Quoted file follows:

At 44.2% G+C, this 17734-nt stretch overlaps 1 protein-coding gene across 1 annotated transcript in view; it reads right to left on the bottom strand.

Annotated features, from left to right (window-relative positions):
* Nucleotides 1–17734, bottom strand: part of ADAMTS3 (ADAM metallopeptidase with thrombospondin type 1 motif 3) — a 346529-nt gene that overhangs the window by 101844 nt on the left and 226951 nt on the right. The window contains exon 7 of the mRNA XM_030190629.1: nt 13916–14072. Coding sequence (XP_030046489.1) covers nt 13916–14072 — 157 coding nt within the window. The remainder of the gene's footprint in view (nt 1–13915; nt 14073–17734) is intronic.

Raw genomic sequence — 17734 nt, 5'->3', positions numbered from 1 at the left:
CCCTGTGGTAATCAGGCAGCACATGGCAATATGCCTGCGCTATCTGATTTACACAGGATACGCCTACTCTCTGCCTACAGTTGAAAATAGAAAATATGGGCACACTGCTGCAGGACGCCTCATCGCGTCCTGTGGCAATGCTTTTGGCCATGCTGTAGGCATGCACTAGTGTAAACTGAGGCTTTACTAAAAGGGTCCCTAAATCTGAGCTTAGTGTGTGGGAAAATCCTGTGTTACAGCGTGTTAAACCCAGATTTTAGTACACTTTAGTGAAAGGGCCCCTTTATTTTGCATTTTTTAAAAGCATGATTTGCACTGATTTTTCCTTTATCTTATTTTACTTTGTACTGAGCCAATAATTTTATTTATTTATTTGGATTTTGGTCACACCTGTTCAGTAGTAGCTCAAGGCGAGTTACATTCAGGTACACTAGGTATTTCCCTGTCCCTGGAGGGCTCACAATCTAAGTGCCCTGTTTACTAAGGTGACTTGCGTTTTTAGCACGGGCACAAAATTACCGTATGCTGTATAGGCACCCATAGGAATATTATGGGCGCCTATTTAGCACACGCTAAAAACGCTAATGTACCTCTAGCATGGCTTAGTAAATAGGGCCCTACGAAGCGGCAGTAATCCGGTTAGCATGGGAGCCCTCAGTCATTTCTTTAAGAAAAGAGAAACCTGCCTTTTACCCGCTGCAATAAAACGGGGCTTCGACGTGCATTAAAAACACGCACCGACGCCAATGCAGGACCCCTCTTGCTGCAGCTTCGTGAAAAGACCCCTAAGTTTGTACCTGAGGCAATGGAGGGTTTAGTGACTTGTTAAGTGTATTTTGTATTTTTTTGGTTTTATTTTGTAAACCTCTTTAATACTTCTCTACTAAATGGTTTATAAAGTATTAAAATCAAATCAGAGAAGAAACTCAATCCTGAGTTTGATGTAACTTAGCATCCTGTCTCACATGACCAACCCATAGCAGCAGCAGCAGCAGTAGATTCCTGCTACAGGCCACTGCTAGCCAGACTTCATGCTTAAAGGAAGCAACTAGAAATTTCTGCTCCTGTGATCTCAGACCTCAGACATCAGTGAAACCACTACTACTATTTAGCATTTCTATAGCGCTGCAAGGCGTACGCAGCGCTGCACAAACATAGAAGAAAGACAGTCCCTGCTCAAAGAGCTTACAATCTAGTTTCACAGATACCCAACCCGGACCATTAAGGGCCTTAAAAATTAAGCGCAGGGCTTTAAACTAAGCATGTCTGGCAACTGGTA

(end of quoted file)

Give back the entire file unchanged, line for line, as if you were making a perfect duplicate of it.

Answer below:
At 44.2% G+C, this 17734-nt stretch overlaps 1 protein-coding gene across 1 annotated transcript in view; it reads right to left on the bottom strand.

Annotated features, from left to right (window-relative positions):
* Nucleotides 1–17734, bottom strand: part of ADAMTS3 (ADAM metallopeptidase with thrombospondin type 1 motif 3) — a 346529-nt gene that overhangs the window by 101844 nt on the left and 226951 nt on the right. The window contains exon 7 of the mRNA XM_030190629.1: nt 13916–14072. Coding sequence (XP_030046489.1) covers nt 13916–14072 — 157 coding nt within the window. The remainder of the gene's footprint in view (nt 1–13915; nt 14073–17734) is intronic.

Raw genomic sequence — 17734 nt, 5'->3', positions numbered from 1 at the left:
CCCTGTGGTAATCAGGCAGCACATGGCAATATGCCTGCGCTATCTGATTTACACAGGATACGCCTACTCTCTGCCTACAGTTGAAAATAGAAAATATGGGCACACTGCTGCAGGACGCCTCATCGCGTCCTGTGGCAATGCTTTTGGCCATGCTGTAGGCATGCACTAGTGTAAACTGAGGCTTTACTAAAAGGGTCCCTAAATCTGAGCTTAGTGTGTGGGAAAATCCTGTGTTACAGCGTGTTAAACCCAGATTTTAGTACACTTTAGTGAAAGGGCCCCTTTATTTTGCATTTTTTAAAAGCATGATTTGCACTGATTTTTCCTTTATCTTATTTTACTTTGTACTGAGCCAATAATTTTATTTATTTATTTGGATTTTGGTCACACCTGTTCAGTAGTAGCTCAAGGCGAGTTACATTCAGGTACACTAGGTATTTCCCTGTCCCTGGAGGGCTCACAATCTAAGTGCCCTGTTTACTAAGGTGACTTGCGTTTTTAGCACGGGCACAAAATTACCGTATGCTGTATAGGCACCCATAGGAATATTATGGGCGCCTATTTAGCACACGCTAAAAACGCTAATGTACCTCTAGCATGGCTTAGTAAATAGGGCCCTACGAAGCGGCAGTAATCCGGTTAGCATGGGAGCCCTCAGTCATTTCTTTAAGAAAAGAGAAACCTGCCTTTTACCCGCTGCAATAAAACGGGGCTTCGACGTGCATTAAAAACACGCACCGACGCCAATGCAGGACCCCTCTTGCTGCAGCTTCGTGAAAAGACCCCTAAGTTTGTACCTGAGGCAATGGAGGGTTTAGTGACTTGTTAAGTGTATTTTGTATTTTTTTGGTTTTATTTTGTAAACCTCTTTAATACTTCTCTACTAAATGGTTTATAAAGTATTAAAATCAAATCAGAGAAGAAACTCAATCCTGAGTTTGATGTAACTTAGCATCCTGTCTCACATGACCAACCCATAGCAGCAGCAGCAGCAGTAGATTCCTGCTACAGGCCACTGCTAGCCAGACTTCATGCTTAAAGGAAGCAACTAGAAATTTCTGCTCCTGTGATCTCAGACCTCAGACATCAGTGAAACCACTACTACTATTTAGCATTTCTATAGCGCTGCAAGGCGTACGCAGCGCTGCACAAACATAGAAGAAAGACAGTCCCTGCTCAAAGAGCTTACAATCTAGTTTCACAGATACCCAACCCGGACCATTAAGGGCCTTAAAAATTAAGCGCAGGGCTTTAAACTAAGCATGTCTGGCAACTGGTA